Can I use the Kindle on the airplane when "electronic devices" must be turned off?

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One nice thing about books/magazines is that the airline attendant won't make you turn them off during takeoff and landing. With the wireless off, can I argue that my Kindle should be okay to keep on? I mean, how much worse is the Kindle from an interference standpoint than a digital watch?
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Thor

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  • hacking the system

Posted 8 years ago

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rodbegbie

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If I remember correctly, e-ink products don't use *any* charge when displaying data -- only when refreshing the screen. So it could be argued that you're using *less* power than a digital, or even analog, watch.
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Lane Becker

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according to this slate article, no, you cannot. it has to be stowed during takeoff and landing.
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Thor

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If we needed any more proof that airline policy is arbitrary and largely for show this is it. It speaks to a fundamentally anti-science worldview. Or maybe I'm just being crabby.
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John O'Day

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I don't think it's too much to be asked to sit quietly and stare out the window for the first twenty minutes of my flight.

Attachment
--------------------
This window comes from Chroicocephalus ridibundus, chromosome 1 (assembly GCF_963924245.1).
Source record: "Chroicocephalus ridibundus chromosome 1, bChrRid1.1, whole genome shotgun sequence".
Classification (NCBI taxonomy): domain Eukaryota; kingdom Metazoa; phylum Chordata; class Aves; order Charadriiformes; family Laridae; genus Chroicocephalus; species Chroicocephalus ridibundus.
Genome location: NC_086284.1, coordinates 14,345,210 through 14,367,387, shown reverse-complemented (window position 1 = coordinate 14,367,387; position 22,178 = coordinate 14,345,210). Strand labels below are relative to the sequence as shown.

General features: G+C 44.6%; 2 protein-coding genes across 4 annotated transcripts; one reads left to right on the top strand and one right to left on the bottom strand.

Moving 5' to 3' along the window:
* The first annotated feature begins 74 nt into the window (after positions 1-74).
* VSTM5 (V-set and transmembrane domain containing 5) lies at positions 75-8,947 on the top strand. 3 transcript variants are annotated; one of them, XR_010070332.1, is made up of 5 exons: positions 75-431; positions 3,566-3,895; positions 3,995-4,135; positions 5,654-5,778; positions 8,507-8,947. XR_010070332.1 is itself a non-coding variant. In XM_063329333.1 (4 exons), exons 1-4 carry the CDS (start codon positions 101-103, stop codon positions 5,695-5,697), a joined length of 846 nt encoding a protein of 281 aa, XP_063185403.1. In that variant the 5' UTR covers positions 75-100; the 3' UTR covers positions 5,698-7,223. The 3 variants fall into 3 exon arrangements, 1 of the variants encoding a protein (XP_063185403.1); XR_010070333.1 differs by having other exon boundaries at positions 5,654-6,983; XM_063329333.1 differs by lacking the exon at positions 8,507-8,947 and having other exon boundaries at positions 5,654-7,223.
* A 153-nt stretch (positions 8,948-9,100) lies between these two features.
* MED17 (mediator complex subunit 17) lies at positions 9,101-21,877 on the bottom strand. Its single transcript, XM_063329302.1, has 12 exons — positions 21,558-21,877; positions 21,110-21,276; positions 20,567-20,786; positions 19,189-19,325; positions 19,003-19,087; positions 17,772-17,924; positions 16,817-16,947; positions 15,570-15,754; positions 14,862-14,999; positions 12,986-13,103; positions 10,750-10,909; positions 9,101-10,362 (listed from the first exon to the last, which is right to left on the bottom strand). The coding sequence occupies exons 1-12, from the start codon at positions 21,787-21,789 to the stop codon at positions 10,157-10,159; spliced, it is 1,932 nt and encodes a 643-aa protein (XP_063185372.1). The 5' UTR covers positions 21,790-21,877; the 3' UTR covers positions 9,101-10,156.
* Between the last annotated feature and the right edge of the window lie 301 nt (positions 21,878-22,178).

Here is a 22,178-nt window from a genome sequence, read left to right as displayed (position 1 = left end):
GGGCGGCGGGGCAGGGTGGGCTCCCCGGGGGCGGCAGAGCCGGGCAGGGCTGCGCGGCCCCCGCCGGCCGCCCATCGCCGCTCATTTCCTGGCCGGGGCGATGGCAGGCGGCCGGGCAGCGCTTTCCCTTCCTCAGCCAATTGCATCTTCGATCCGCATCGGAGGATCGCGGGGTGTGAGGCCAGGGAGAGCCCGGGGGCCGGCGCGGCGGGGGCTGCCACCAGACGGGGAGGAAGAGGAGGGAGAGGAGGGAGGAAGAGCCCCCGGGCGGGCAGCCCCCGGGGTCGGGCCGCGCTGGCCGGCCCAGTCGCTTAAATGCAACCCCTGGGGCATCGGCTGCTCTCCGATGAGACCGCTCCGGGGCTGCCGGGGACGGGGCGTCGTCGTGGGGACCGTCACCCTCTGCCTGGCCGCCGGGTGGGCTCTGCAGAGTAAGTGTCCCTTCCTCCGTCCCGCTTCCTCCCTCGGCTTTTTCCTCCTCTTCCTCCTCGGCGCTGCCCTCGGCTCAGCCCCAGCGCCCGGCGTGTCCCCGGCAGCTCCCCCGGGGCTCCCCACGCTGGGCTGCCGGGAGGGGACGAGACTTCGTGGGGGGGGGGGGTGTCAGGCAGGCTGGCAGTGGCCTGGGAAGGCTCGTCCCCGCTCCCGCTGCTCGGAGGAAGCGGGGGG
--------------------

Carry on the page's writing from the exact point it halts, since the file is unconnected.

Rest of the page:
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I have no problem being asked to do something for good reasons--just don't ask me to accept policies that are illogical and are to no one's benefit. There's a reason the airline industry is such a mess.
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quietmint

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I agree. I'm sure the Kindle poses absolutely zero harm if used during takeoff/landing, but actually getting away with it would probably be near impossible. The flight attendants are not going to understand Kindle when they try to arrest you for listening to music on your iPhone.
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You know, amazon has a kindle support line. It's even toll free. You can call them and I even bet they'll answer your questions.
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There has NEVER been an aircraft crash caused by a cell phone. As a matter of fact the internal electronics per FAA rules are shielded. This is, and always has been one of the dumbest rules on planes. My suggestion is use the book cover and treat it like a paper back. The RF from a Kindle is so low that even mice are not getting cancer - Ha.
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quepol